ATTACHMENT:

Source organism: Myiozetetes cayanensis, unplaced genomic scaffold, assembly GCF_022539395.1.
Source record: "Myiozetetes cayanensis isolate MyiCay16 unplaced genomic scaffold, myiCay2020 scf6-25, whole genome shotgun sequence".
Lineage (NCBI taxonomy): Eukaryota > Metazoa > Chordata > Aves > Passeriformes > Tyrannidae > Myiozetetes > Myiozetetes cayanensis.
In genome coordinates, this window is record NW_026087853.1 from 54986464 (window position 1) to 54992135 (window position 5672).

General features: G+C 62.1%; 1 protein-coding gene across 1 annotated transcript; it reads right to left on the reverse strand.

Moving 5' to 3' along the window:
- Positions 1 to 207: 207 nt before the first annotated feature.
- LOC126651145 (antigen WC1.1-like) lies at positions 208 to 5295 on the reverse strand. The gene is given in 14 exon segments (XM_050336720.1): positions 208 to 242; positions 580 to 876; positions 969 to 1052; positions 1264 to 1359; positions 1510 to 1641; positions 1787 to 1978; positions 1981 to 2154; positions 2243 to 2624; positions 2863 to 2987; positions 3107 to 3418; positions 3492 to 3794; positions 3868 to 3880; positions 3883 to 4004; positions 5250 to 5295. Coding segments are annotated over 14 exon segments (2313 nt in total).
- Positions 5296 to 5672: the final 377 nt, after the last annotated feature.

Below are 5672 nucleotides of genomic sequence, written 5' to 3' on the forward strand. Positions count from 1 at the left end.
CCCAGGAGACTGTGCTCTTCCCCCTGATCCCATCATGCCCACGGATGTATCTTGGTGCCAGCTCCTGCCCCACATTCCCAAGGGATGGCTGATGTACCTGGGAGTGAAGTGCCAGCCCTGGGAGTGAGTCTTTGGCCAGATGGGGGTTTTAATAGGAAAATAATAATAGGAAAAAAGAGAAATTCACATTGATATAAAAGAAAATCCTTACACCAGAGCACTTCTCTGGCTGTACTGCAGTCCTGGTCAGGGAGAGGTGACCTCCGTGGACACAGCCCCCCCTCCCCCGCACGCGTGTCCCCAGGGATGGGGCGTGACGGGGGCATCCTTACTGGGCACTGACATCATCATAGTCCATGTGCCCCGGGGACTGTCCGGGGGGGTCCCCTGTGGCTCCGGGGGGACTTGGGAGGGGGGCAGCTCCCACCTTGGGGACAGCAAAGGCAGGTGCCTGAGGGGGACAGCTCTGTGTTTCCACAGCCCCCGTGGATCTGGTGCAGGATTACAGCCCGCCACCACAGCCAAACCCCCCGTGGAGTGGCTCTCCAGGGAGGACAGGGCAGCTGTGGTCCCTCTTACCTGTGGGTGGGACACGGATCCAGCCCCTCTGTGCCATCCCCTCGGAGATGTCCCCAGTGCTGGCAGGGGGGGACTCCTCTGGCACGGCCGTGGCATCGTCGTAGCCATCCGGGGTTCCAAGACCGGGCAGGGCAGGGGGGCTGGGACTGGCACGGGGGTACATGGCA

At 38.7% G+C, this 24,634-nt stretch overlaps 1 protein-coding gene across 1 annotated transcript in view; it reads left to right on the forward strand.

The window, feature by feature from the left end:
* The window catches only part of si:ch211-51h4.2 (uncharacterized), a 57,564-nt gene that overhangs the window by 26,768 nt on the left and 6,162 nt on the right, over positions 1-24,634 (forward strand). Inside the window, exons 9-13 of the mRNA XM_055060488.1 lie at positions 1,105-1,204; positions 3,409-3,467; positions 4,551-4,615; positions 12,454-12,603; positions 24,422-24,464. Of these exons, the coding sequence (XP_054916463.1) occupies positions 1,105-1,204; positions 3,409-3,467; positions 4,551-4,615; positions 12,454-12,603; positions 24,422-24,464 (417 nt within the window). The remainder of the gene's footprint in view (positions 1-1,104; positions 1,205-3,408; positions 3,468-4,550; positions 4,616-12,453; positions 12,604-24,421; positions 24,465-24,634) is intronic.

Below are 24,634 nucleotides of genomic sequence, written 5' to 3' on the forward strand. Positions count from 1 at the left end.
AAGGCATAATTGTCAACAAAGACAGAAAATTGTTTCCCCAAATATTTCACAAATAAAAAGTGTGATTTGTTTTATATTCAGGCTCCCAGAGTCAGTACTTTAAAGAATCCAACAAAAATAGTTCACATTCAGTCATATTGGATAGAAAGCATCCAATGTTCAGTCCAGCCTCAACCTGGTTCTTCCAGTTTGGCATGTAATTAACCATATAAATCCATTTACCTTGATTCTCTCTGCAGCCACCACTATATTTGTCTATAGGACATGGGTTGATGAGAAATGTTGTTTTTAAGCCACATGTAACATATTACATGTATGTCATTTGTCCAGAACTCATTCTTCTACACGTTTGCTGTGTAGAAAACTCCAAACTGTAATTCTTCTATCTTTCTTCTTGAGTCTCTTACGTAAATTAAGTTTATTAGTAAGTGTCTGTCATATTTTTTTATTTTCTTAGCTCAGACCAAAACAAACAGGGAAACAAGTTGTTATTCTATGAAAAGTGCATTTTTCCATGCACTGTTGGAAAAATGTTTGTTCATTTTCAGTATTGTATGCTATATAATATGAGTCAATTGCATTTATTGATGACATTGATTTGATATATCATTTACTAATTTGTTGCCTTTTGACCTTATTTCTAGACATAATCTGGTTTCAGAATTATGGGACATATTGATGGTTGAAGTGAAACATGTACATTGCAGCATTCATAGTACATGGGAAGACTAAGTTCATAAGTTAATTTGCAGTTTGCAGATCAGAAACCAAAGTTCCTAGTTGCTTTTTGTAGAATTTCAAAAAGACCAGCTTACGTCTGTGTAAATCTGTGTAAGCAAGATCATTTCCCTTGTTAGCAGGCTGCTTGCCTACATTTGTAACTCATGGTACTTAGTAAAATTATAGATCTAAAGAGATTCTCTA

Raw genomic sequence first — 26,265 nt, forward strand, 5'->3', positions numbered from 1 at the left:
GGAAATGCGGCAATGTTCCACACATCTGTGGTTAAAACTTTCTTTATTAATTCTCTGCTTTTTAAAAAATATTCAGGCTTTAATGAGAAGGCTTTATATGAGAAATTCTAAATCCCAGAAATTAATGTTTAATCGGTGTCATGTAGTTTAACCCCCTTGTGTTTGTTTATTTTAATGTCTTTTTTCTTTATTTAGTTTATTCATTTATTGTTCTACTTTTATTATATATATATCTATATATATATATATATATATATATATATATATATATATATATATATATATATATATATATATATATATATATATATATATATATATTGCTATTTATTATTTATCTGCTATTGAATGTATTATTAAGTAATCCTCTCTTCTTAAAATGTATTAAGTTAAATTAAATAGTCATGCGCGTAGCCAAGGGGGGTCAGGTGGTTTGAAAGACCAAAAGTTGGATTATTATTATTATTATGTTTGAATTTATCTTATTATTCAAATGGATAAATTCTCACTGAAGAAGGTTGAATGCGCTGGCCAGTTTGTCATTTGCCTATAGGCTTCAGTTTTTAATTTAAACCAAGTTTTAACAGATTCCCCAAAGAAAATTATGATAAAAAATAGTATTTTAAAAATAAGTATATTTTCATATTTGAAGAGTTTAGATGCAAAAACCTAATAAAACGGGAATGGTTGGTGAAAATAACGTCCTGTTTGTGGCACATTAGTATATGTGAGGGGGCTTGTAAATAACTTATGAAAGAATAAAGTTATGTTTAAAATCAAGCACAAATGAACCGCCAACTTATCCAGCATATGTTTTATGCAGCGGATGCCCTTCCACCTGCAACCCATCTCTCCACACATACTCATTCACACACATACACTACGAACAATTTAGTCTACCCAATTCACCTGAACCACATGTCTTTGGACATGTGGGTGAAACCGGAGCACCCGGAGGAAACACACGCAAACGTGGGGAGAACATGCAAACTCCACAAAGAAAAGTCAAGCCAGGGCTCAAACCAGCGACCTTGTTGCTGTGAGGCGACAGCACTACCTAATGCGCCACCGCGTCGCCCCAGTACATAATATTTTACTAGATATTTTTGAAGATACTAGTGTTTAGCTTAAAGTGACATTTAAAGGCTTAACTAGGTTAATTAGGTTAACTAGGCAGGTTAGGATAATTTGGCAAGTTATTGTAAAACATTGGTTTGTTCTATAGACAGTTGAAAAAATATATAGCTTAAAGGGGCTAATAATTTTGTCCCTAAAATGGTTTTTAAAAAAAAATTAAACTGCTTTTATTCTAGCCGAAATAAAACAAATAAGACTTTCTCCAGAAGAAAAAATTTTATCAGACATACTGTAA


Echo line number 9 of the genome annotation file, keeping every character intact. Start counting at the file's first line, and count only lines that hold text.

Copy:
- Positions 5296 to 5672: the final 377 nt, after the last annotated feature.